Bringing Home the Bandwidth: Optimal HFC Access Architectures for New Builds (2000)

By Chris Bonang, Harmonic, Inc.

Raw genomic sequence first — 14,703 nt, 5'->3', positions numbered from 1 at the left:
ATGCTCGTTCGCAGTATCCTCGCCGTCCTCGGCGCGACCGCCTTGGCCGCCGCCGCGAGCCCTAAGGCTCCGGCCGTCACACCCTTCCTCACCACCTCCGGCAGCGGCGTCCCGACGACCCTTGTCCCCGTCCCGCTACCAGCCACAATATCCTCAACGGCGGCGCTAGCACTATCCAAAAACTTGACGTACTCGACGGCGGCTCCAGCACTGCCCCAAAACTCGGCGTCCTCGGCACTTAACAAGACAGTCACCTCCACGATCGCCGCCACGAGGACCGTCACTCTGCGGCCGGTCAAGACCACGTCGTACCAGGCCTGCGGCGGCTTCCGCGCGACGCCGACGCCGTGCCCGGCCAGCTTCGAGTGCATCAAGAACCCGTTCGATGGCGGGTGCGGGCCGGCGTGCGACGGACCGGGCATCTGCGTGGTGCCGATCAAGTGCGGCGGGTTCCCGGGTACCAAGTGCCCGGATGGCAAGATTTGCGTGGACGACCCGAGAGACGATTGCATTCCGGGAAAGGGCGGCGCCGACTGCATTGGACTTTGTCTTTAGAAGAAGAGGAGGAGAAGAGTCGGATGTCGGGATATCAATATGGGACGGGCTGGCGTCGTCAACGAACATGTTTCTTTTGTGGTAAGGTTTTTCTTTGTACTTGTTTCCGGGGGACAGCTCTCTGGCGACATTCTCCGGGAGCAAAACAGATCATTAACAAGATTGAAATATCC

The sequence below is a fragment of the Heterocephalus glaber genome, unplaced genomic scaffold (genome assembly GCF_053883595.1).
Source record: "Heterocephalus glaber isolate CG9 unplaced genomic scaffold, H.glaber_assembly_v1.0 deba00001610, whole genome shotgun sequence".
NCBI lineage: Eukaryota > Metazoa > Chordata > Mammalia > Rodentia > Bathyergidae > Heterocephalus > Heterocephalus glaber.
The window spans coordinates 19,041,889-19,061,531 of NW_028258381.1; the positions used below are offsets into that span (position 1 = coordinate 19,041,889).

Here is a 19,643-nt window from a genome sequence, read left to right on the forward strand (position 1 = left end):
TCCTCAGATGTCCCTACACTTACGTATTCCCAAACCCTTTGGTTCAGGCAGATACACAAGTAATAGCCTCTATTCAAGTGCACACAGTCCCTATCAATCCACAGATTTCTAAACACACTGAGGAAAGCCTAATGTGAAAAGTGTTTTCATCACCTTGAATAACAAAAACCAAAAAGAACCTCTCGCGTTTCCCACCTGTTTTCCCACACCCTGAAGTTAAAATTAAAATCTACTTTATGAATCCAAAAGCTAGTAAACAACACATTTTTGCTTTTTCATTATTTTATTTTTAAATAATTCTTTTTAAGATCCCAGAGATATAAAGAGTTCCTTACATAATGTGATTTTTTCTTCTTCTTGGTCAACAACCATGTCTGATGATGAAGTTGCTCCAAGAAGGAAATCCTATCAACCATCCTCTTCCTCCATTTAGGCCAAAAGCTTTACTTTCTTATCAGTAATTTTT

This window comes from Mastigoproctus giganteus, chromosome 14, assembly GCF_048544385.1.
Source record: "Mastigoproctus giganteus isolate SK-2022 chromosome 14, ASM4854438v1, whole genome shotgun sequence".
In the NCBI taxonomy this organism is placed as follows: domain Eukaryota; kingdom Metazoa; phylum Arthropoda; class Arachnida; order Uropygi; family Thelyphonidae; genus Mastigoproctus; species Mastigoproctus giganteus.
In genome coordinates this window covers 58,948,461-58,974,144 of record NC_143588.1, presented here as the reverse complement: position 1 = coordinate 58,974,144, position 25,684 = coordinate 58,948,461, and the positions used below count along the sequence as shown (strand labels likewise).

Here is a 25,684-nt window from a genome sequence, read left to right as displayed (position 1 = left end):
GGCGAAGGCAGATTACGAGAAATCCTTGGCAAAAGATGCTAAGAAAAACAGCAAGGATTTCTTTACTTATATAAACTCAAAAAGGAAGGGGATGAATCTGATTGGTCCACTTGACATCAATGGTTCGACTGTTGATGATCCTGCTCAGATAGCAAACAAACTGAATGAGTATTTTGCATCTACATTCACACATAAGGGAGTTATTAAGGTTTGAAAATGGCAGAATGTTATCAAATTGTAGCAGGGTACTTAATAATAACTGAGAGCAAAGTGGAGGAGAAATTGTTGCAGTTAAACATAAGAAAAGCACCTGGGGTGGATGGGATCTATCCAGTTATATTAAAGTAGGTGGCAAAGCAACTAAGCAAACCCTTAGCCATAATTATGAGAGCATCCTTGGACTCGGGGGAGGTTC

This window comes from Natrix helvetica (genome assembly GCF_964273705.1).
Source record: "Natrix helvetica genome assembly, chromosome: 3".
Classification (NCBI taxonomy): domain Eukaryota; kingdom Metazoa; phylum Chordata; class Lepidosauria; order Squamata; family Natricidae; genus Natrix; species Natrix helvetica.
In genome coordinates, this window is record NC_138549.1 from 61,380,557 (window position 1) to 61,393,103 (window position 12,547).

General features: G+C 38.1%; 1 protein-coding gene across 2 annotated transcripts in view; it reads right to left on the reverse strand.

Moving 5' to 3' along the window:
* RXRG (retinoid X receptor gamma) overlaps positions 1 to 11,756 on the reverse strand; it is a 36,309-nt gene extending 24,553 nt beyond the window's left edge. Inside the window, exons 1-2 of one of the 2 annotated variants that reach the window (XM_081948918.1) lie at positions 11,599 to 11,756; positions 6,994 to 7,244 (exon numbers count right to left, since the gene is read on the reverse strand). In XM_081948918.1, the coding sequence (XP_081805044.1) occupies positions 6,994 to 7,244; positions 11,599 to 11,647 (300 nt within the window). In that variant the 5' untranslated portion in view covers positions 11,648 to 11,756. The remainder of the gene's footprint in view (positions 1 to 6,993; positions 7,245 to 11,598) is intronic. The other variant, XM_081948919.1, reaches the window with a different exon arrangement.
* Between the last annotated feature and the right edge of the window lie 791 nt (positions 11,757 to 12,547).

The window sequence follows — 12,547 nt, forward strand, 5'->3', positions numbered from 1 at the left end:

As consumer demand for services such as high-speed internet access, multiple voice lines, and video on demand continues to grow, HFC networks are increasingly being recognized worldwide as the only single, proven, residential access network that can deliver the enormous bandwidth necessary to supply these services. Any network built today must be “future proof ”, capable of scaling to whatever amount of bandwidth that will be necessary to support any future services and applications that may appear in the next 10-15 years. Even in existing HFC systems with extensive legacy equipment, it is possible to apply solutions developed for new builds when planning system upgrades. In this paper, optimal HFC designs for such “greenfield” builds are reviewed. The expected growth in bandwidth demand from cable subscribers over the next several years is first reviewed. Deep fiber optical node segmentation schemes which will allow highly scalable bandwidth delivery, and at the same time minimize or eliminate RF actives from the coax plant are then discussed. It is then shown how DWDM can provide significant cost savings and deployment convenience by reducing costly hub real estate and minimizing or eliminating expensive SONET transmission systems. Cost-effective implementation of a combination of digital transmission and DWDM in the return path of such deep fiber architectures is examined. Finally, the discussion of digital return is extended to include the possibility of demodulation, and even reduced CMTS functionality, in the node.

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